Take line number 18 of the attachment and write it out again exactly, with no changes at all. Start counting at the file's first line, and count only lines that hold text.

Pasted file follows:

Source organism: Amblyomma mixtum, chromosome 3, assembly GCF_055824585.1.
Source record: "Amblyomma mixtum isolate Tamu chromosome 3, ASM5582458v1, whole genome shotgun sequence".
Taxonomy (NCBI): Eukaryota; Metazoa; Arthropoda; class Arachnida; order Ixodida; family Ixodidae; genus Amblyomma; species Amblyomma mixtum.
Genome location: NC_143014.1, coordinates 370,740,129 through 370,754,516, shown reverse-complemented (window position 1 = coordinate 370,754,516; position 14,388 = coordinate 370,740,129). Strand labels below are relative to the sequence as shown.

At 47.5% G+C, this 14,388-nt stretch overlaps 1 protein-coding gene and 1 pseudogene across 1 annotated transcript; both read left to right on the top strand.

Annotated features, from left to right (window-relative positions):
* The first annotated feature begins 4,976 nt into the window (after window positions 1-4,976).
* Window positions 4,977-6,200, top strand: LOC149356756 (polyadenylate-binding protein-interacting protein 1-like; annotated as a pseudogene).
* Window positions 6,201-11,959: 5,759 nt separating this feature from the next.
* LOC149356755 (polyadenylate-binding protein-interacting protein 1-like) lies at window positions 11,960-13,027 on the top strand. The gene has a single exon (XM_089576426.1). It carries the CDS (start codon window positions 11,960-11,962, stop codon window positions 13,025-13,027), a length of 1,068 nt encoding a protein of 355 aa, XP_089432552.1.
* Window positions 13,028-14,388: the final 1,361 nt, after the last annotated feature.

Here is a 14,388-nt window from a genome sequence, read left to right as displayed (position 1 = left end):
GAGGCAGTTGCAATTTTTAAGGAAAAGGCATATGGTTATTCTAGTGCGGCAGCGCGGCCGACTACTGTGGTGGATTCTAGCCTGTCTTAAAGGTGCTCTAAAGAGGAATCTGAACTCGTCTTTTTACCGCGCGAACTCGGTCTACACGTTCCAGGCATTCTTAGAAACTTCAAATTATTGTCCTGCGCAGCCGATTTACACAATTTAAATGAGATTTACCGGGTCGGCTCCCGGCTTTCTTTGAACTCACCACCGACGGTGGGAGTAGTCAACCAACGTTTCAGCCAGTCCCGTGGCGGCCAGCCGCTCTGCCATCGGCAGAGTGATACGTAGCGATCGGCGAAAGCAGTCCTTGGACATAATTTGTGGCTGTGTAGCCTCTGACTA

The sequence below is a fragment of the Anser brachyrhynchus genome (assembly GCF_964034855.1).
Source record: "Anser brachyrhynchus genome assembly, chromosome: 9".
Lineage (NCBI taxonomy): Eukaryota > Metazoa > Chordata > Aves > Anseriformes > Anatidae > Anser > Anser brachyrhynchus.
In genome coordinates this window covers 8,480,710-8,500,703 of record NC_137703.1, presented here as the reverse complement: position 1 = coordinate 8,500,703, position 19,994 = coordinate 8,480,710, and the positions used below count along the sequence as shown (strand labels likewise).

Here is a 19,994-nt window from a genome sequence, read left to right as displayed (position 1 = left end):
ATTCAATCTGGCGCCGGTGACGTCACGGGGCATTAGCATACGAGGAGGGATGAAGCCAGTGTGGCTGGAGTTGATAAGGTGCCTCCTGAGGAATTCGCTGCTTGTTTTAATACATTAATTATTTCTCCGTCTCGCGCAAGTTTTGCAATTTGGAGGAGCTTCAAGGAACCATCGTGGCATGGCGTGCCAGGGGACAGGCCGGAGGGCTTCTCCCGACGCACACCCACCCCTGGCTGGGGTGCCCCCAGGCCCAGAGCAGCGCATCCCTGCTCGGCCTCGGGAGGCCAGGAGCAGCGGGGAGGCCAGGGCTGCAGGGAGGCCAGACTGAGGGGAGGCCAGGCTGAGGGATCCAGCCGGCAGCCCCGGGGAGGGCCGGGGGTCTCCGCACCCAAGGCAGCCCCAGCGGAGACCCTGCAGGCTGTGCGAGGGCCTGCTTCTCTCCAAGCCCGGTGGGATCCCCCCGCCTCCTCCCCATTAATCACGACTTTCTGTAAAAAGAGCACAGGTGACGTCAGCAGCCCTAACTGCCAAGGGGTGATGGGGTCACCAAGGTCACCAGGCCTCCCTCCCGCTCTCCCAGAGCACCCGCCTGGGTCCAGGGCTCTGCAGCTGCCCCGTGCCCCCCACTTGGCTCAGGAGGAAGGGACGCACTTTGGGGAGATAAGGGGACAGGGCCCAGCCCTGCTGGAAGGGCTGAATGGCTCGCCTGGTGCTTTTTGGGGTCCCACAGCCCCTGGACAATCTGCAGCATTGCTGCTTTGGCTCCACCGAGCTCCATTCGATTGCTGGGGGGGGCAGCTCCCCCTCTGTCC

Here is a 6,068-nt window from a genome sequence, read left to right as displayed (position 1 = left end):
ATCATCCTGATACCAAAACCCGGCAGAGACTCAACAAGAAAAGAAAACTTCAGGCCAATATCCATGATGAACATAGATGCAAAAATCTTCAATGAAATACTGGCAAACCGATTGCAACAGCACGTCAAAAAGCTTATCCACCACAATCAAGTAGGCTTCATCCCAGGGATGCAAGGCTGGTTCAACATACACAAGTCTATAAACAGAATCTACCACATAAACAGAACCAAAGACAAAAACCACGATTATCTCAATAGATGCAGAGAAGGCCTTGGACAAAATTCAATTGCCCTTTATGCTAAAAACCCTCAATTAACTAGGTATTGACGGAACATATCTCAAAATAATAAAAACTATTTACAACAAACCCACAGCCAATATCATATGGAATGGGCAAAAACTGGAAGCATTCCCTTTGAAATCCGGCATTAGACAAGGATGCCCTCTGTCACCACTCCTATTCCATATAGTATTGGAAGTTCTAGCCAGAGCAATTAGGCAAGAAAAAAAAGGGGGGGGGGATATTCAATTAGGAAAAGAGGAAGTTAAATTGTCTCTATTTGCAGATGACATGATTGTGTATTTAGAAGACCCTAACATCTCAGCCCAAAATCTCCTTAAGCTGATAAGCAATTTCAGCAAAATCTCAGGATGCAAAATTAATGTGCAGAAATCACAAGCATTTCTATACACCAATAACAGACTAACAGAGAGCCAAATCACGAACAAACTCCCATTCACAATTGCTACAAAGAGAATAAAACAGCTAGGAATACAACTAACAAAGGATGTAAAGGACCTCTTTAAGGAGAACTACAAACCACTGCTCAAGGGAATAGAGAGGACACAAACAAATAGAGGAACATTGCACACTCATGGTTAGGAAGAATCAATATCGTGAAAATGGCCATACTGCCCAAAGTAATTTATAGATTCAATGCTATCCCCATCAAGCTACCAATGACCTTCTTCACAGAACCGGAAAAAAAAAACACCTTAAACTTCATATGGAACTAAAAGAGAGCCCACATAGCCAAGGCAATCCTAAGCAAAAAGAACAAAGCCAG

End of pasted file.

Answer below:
Here is a 19,994-nt window from a genome sequence, read left to right as displayed (position 1 = left end):